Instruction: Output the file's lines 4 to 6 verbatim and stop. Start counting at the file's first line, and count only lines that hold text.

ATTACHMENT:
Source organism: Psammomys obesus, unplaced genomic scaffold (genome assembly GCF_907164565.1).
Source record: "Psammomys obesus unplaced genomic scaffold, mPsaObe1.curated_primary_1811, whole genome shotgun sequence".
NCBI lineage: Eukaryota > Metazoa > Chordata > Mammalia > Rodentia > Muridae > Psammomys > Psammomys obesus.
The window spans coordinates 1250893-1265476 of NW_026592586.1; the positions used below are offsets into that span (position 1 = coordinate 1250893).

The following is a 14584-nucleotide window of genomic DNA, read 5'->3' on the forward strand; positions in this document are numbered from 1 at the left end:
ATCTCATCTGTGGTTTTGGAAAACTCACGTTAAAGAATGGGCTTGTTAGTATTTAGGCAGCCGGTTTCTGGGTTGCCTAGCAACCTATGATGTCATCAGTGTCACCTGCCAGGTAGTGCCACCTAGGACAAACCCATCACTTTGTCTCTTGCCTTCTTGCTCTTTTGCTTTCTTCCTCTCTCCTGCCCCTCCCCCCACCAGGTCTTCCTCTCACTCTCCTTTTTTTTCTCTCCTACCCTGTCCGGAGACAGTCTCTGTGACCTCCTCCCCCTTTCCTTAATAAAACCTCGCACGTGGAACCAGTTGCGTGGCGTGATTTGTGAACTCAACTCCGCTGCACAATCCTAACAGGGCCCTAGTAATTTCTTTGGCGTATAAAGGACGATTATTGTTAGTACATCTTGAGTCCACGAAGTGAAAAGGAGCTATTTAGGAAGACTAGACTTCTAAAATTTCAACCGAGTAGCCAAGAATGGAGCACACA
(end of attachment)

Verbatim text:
The window spans coordinates 1250893-1265476 of NW_026592586.1; the positions used below are offsets into that span (position 1 = coordinate 1250893).

The following is a 14584-nucleotide window of genomic DNA, read 5'->3' on the forward strand; positions in this document are numbered from 1 at the left end:
ATCTCATCTGTGGTTTTGGAAAACTCACGTTAAAGAATGGGCTTGTTAGTATTTAGGCAGCCGGTTTCTGGGTTGCCTAGCAACCTATGATGTCATCAGTGTCACCTGCCAGGTAGTGCCACCTAGGACAAACCCATCACTTTGTCTCTTGCCTTCTTGCTCTTTTGCTTTCTTCCTCTCTCCTGCCCCTCCCCCCACCAGGTCTTCCTCTCACTCTCCTTTTTTTTCTCTCCTACCCTGTCCGGAGACAGTCTCTGTGACCTCCTCCCCCTTTCCTTAATAAAACCTCGCACGTGGAACCAGTTGCGTGGCGTGATTTGTGAACTCAACTCCGCTGCACAATCCTAACAGGGCCCTAGTAATTTCTTTGGCGTATAAAGGACGATTATTGTTAGTACATCTTGAGTCCACGAAGTGAAAAGGAGCTATTTAGGAAGACTAGACTTCTAAAATTTCAACCGAGTAGCCAAGAATGGAGCACACA